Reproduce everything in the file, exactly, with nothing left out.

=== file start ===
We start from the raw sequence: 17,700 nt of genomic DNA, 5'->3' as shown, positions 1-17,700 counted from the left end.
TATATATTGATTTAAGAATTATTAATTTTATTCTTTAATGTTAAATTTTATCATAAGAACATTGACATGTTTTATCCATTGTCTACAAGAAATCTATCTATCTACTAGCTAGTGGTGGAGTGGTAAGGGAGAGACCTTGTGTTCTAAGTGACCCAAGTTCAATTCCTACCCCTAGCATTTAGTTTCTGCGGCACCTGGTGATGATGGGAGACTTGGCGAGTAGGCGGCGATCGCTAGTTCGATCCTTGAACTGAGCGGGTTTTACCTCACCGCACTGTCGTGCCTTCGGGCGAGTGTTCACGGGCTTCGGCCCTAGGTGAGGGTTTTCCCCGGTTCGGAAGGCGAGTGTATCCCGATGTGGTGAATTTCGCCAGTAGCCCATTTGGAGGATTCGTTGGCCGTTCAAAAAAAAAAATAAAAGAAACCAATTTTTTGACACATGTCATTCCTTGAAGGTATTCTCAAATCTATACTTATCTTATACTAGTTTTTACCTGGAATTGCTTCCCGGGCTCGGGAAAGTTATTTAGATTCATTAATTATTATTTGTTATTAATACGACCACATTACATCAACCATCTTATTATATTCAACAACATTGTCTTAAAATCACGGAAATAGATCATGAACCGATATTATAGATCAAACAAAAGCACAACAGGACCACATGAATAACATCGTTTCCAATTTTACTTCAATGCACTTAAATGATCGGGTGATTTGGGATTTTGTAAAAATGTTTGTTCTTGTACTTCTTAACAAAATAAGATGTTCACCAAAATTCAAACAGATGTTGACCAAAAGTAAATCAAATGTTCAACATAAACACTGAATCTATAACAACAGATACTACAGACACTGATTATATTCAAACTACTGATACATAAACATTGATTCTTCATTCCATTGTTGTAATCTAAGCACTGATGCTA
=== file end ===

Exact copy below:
We start from the raw sequence: 17,700 nt of genomic DNA, 5'->3' as shown, positions 1-17,700 counted from the left end.
TATATATTGATTTAAGAATTATTAATTTTATTCTTTAATGTTAAATTTTATCATAAGAACATTGACATGTTTTATCCATTGTCTACAAGAAATCTATCTATCTACTAGCTAGTGGTGGAGTGGTAAGGGAGAGACCTTGTGTTCTAAGTGACCCAAGTTCAATTCCTACCCCTAGCATTTAGTTTCTGCGGCACCTGGTGATGATGGGAGACTTGGCGAGTAGGCGGCGATCGCTAGTTCGATCCTTGAACTGAGCGGGTTTTACCTCACCGCACTGTCGTGCCTTCGGGCGAGTGTTCACGGGCTTCGGCCCTAGGTGAGGGTTTTCCCCGGTTCGGAAGGCGAGTGTATCCCGATGTGGTGAATTTCGCCAGTAGCCCATTTGGAGGATTCGTTGGCCGTTCAAAAAAAAAAATAAAAGAAACCAATTTTTTGACACATGTCATTCCTTGAAGGTATTCTCAAATCTATACTTATCTTATACTAGTTTTTACCTGGAATTGCTTCCCGGGCTCGGGAAAGTTATTTAGATTCATTAATTATTATTTGTTATTAATACGACCACATTACATCAACCATCTTATTATATTCAACAACATTGTCTTAAAATCACGGAAATAGATCATGAACCGATATTATAGATCAAACAAAAGCACAACAGGACCACATGAATAACATCGTTTCCAATTTTACTTCAATGCACTTAAATGATCGGGTGATTTGGGATTTTGTAAAAATGTTTGTTCTTGTACTTCTTAACAAAATAAGATGTTCACCAAAATTCAAACAGATGTTGACCAAAAGTAAATCAAATGTTCAACATAAACACTGAATCTATAACAACAGATACTACAGACACTGATTATATTCAAACTACTGATACATAAACATTGATTCTTCATTCCATTGTTGTAATCTAAGCACTGATGCTA